By Nurse Mark
Everybody knows that all those fried foods are bad for you, right?
Well, not so fast… It turns out that not all fried foods are created equal. Some fried foods are bad for you – really, really bad while others may even be good for you. It turns out that it’s all about how and what they were fried in.
We have talked many times before about the differences in oils, and especially in cooking oils. Polyunsaturated Fatty Acids (PUFAs) are the real culprit here, despite the incessant preaching of the powerful Edible Oils industry.
You see, beginning back in the ‘60’s and ‘70’s, we have been bombarded with slick ads telling us how wonderful and healthy canola oil, corn oil, cottonseed oil and other similar PUFAs were for us. Living longer, having a healthy heart, growing smarter children, smelling better in your kitchen, leading you to spiritual enlightenment, and so on.
Your mom and mine knew no better – they saw the ads on TV and they believed them – after all, it was the same TV that brought the truth by Mike Wallace and Walter Cronkite, right? So began the near-religious belief that Crisco is better than lard, and that margarine is better than butter, and that corn oil or canola oil is so much better than coconut or palm kernel oil for deep frying…
Well, what the edible oil industry failed to mention was that their PUFAs are fragile – even just processing them can damage them, turning them rancid; turning them into trans fatty acids or “trans-fats.”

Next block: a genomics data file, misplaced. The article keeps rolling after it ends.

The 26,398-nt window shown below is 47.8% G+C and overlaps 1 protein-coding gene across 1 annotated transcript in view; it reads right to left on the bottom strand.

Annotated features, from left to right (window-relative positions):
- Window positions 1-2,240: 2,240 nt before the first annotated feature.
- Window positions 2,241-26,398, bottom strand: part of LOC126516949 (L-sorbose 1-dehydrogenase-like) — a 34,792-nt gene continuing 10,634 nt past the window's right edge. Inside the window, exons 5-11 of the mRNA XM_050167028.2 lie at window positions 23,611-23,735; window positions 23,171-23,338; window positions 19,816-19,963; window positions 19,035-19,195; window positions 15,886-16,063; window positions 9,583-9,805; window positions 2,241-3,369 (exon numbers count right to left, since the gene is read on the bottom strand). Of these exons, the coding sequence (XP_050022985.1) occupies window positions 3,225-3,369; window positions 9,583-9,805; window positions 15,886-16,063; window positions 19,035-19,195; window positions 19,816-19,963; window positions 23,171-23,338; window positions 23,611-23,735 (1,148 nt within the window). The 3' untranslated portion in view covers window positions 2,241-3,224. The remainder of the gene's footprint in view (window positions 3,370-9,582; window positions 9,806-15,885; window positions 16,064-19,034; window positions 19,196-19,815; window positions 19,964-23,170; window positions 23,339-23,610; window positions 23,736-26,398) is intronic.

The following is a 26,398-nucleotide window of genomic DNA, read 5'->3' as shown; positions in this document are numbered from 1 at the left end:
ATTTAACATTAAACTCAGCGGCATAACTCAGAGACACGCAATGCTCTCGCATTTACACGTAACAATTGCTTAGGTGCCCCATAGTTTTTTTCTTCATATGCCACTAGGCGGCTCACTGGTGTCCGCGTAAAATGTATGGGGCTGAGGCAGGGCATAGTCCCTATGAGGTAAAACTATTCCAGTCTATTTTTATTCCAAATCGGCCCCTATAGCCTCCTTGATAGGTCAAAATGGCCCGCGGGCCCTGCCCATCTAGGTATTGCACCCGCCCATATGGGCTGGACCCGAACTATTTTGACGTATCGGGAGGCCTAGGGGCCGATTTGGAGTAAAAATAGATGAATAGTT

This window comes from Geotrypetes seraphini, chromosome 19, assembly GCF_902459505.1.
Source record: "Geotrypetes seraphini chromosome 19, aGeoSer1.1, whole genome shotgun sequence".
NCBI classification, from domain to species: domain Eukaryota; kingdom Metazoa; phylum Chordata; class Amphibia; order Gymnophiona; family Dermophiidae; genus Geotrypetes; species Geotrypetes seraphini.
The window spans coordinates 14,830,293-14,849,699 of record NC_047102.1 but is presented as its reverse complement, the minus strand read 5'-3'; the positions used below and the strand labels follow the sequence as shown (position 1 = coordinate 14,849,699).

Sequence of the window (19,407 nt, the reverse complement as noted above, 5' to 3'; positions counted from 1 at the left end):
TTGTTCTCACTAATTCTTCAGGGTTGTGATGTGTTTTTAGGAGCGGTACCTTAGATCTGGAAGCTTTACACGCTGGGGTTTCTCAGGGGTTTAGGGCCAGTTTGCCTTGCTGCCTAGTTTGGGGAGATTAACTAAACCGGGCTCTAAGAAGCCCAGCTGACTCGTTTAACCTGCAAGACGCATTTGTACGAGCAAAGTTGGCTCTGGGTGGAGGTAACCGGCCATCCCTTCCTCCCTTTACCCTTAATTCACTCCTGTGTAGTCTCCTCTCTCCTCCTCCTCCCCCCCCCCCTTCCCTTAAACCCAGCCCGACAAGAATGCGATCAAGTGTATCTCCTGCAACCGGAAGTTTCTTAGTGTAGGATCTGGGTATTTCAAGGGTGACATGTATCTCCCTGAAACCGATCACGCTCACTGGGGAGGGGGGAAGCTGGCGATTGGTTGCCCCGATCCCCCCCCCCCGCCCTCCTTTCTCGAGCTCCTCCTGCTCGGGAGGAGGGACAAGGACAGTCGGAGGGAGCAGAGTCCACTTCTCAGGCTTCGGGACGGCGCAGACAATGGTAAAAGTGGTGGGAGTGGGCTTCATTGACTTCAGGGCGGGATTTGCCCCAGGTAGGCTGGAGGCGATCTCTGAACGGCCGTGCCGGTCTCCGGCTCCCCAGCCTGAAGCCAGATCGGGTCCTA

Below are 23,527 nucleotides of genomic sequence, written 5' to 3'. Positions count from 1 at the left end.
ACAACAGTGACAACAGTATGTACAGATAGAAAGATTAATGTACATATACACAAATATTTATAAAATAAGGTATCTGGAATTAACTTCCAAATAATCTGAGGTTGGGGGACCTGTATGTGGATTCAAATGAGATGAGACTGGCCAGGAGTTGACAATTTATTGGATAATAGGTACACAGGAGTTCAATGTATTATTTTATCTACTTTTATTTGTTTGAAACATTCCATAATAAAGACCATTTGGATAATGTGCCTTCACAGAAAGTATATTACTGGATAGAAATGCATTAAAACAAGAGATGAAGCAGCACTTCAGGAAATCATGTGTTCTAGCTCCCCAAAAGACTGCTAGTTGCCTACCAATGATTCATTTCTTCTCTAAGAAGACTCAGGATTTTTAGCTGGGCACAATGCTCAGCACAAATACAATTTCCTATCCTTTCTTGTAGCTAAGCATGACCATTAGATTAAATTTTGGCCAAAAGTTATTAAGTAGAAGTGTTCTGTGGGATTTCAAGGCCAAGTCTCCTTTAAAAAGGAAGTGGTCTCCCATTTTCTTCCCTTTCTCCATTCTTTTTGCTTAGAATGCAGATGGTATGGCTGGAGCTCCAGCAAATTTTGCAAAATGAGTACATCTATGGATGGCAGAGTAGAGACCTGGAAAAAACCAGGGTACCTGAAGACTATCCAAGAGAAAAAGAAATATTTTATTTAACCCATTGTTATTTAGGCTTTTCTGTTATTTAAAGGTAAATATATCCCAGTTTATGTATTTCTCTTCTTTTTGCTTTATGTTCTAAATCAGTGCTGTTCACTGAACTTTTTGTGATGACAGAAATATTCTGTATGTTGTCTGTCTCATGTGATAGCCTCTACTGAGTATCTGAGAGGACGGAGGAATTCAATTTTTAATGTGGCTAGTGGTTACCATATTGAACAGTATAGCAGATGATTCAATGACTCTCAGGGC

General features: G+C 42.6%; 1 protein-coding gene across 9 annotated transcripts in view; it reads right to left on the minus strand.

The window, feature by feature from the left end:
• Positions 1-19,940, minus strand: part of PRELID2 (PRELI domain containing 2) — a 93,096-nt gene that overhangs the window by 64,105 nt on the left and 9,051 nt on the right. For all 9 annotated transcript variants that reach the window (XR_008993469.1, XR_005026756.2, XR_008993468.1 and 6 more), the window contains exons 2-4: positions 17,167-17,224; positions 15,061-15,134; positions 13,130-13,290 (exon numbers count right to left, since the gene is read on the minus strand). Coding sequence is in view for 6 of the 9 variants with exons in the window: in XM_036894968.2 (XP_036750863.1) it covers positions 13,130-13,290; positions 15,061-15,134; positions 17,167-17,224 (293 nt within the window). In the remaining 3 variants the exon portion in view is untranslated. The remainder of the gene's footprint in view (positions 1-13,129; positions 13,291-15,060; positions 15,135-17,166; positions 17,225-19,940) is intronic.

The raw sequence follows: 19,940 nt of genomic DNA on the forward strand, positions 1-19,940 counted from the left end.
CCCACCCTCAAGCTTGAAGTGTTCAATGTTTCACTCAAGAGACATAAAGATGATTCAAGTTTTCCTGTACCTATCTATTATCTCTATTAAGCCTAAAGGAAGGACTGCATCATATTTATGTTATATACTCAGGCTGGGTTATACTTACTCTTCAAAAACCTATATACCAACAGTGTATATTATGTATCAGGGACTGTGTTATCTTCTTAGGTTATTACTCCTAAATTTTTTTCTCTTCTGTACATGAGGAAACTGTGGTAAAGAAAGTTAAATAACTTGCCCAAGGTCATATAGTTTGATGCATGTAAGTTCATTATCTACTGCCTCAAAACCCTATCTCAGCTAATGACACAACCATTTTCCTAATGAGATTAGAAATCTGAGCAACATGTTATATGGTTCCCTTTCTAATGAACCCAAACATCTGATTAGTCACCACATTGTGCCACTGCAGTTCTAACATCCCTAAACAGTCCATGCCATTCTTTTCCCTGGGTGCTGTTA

They also forgot to mention that even if these wonder-oils manage to make it to you relatively undamaged, heating them, as you might when you fry with them, promptly alters their structure – oxidizing them, creating free radicals, toxic lipid peroxides, carcinogens and mutagens. Oxygen and heat cause PUFA oils to form much more of these toxins than what’s found in saturated or monounsaturated oils.
Finally, in all their preachy advertising, these big Edible Oil manufacturers conveniently forget to tell us that besides the rancidity caused by heat and oxygen, PUFAs have another problem: They are inflammatory, because of their high Omega 6 content. That “Heart-Healthy” butter-like spread you just slathered on your whole wheat toast may actually be contributing to the subtle body-wide inflammation that is contributing to the atherosclerosis that your doctor wants to give you drugs for!
Here’s a look at the PUFA content of commonly used cooking oils: (Source: USDA Nutrition Database.)
Looking at this list it is easy to see that the much-reviled “saturated fats’ like butter, beef tallow, and coconut oil contain very little of the potentially toxic PUFAs. Of course they do – they are saturated fats. Because they are “saturated” they are highly heat stable, and not easily damaged or turned rancid.
So, where is all this leading to?
To the conclusion that perhaps deep fried foods need not be unhealthy – if they are cooked carefully, using oils low in PUFAs.
Unfortunately, research published in 2010 shows that the most common commercially used deep frying oil is not healthy coconut, or even the less-expensive but still healthy palm oil, it is corn oil – often blended with soybean or safflower oil.